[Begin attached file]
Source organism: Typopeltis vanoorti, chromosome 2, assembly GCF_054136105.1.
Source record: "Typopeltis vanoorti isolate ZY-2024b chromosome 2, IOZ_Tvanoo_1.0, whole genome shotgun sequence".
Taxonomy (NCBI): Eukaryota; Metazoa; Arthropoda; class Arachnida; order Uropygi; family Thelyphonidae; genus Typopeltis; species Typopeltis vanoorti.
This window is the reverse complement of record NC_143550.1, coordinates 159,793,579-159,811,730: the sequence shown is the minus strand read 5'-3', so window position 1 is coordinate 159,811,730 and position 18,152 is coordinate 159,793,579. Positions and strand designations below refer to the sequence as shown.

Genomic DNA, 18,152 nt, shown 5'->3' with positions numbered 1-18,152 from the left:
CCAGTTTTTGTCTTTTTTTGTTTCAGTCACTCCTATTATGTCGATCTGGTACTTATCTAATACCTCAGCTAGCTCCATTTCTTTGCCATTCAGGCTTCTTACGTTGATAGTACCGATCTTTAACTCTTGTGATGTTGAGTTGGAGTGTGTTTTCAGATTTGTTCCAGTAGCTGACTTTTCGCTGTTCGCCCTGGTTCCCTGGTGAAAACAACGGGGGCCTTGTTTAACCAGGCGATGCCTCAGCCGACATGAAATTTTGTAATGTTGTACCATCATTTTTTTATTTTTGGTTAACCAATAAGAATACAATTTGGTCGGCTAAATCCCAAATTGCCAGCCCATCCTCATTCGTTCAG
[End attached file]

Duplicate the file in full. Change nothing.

Source organism: Typopeltis vanoorti, chromosome 2, assembly GCF_054136105.1.
Source record: "Typopeltis vanoorti isolate ZY-2024b chromosome 2, IOZ_Tvanoo_1.0, whole genome shotgun sequence".
Taxonomy (NCBI): Eukaryota; Metazoa; Arthropoda; class Arachnida; order Uropygi; family Thelyphonidae; genus Typopeltis; species Typopeltis vanoorti.
This window is the reverse complement of record NC_143550.1, coordinates 159,793,579-159,811,730: the sequence shown is the minus strand read 5'-3', so window position 1 is coordinate 159,811,730 and position 18,152 is coordinate 159,793,579. Positions and strand designations below refer to the sequence as shown.

Genomic DNA, 18,152 nt, shown 5'->3' with positions numbered 1-18,152 from the left:
CCAGTTTTTGTCTTTTTTTGTTTCAGTCACTCCTATTATGTCGATCTGGTACTTATCTAATACCTCAGCTAGCTCCATTTCTTTGCCATTCAGGCTTCTTACGTTGATAGTACCGATCTTTAACTCTTGTGATGTTGAGTTGGAGTGTGTTTTCAGATTTGTTCCAGTAGCTGACTTTTCGCTGTTCGCCCTGGTTCCCTGGTGAAAACAACGGGGGCCTTGTTTAACCAGGCGATGCCTCAGCCGACATGAAATTTTGTAATGTTGTACCATCATTTTTTTATTTTTGGTTAACCAATAAGAATACAATTTGGTCGGCTAAATCCCAAATTGCCAGCCCATCCTCATTCGTTCAG